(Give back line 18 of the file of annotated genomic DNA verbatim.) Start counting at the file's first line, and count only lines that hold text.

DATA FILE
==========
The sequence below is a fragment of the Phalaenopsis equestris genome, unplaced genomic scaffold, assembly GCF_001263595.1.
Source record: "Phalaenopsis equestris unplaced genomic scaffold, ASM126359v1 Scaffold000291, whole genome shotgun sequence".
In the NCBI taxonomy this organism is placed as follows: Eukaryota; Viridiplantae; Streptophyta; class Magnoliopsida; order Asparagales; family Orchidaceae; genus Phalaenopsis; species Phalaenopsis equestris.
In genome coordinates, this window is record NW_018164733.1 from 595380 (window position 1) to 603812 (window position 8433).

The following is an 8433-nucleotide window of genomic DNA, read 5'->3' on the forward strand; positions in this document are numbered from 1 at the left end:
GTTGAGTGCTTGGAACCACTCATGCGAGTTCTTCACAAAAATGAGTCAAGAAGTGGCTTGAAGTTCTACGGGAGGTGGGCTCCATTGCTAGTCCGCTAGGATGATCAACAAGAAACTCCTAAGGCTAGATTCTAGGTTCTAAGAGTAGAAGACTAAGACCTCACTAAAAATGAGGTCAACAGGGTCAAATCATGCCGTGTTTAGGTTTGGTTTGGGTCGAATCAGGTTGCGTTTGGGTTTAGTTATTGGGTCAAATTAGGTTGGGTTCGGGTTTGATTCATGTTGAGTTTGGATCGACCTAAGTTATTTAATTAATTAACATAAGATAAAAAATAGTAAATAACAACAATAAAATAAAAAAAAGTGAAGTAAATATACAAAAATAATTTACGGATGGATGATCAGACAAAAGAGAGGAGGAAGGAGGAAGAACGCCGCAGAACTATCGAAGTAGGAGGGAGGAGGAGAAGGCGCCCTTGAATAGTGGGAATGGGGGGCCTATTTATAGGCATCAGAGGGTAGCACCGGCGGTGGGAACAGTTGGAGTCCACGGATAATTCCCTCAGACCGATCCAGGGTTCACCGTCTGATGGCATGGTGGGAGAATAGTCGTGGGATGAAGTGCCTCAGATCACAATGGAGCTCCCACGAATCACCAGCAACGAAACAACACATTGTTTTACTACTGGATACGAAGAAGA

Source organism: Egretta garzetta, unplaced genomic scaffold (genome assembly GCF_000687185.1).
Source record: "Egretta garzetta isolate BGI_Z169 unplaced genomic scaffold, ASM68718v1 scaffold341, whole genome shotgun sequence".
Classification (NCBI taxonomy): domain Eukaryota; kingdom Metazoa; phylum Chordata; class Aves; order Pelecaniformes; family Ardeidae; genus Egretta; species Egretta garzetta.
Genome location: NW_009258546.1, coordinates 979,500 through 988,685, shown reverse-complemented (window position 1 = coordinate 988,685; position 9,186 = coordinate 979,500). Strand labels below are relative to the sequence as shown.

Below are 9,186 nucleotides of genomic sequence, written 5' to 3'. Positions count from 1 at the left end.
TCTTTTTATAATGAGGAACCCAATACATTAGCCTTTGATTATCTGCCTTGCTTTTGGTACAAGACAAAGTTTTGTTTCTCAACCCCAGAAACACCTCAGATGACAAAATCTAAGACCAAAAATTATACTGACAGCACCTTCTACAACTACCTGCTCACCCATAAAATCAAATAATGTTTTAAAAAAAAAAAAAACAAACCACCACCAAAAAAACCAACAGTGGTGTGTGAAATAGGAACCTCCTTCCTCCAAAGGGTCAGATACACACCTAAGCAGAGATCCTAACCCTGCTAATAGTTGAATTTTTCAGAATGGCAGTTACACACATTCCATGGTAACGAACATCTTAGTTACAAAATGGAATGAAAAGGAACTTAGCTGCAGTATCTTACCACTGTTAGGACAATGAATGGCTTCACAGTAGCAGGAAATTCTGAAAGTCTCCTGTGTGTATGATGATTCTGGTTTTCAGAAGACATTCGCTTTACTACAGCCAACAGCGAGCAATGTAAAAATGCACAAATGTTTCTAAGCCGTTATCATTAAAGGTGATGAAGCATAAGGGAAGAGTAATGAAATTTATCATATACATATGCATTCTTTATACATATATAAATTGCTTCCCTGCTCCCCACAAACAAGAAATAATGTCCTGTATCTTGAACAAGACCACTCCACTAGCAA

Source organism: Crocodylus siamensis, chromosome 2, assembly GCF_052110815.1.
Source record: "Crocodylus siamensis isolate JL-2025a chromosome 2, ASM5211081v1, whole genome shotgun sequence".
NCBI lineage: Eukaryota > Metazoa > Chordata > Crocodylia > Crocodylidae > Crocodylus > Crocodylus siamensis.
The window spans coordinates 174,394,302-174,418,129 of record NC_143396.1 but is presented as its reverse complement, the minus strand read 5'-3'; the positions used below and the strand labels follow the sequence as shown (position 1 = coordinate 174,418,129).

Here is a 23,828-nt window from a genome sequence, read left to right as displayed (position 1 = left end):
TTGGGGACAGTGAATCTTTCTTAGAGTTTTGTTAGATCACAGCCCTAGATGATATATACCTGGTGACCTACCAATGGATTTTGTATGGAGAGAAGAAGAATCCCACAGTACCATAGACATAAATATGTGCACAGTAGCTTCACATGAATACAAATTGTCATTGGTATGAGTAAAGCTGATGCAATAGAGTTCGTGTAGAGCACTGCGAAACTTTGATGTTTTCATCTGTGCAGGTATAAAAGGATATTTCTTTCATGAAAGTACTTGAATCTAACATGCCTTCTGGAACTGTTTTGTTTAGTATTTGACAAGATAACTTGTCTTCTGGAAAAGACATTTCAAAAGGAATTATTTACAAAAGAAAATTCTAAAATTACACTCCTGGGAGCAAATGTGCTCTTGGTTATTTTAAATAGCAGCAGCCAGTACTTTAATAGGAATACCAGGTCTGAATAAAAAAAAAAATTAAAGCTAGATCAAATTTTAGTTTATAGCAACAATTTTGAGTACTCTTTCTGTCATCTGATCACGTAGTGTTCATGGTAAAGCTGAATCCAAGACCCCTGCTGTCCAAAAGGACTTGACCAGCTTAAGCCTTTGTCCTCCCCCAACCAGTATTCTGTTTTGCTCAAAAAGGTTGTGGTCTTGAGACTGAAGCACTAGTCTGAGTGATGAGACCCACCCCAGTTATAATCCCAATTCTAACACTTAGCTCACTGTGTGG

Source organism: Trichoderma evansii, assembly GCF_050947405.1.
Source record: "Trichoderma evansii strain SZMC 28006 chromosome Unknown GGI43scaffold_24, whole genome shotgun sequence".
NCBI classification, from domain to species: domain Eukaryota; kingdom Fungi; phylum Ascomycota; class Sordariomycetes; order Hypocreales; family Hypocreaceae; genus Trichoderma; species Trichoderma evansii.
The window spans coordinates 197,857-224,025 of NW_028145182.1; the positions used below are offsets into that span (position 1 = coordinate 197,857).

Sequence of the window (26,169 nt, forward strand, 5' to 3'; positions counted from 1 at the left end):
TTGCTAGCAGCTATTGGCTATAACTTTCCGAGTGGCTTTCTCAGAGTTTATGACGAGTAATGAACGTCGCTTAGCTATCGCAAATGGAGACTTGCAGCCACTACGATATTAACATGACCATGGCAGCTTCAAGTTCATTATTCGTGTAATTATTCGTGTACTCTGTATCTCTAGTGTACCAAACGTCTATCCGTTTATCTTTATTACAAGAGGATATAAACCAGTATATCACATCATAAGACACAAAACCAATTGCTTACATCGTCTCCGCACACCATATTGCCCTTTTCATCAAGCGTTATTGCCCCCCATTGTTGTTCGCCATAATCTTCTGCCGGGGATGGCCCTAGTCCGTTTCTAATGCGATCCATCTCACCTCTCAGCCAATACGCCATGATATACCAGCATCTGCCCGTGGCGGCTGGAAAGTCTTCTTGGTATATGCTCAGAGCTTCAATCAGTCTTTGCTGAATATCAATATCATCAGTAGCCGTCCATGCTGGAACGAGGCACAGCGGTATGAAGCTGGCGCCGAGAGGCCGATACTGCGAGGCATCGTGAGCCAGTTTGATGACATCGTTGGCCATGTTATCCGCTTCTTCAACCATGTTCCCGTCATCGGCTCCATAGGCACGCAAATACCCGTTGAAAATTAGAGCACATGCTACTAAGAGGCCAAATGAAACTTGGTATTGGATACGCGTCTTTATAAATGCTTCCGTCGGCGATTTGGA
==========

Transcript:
TTGGGGACAGTGAATCTTTCTTAGAGTTTTGTTAGATCACAGCCCTAGATGATATATACCTGGTGACCTACCAATGGATTTTGTATGGAGAGAAGAAGAATCCCACAGTACCATAGACATAAATATGTGCACAGTAGCTTCACATGAATACAAATTGTCATTGGTATGAGTAAAGCTGATGCAATAGAGTTCGTGTAGAGCACTGCGAAACTTTGATGTTTTCATCTGTGCAGGTATAAAAGGATATTTCTTTCATGAAAGTACTTGAATCTAACATGCCTTCTGGAACTGTTTTGTTTAGTATTTGACAAGATAACTTGTCTTCTGGAAAAGACATTTCAAAAGGAATTATTTACAAAAGAAAATTCTAAAATTACACTCCTGGGAGCAAATGTGCTCTTGGTTATTTTAAATAGCAGCAGCCAGTACTTTAATAGGAATACCAGGTCTGAATAAAAAAAAAAATTAAAGCTAGATCAAATTTTAGTTTATAGCAACAATTTTGAGTACTCTTTCTGTCATCTGATCACGTAGTGTTCATGGTAAAGCTGAATCCAAGACCCCTGCTGTCCAAAAGGACTTGACCAGCTTAAGCCTTTGTCCTCCCCCAACCAGTATTCTGTTTTGCTCAAAAAGGTTGTGGTCTTGAGACTGAAGCACTAGTCTGAGTGATGAGACCCACCCCAGTTATAATCCCAATTCTAACACTTAGCTCACTGTGTGG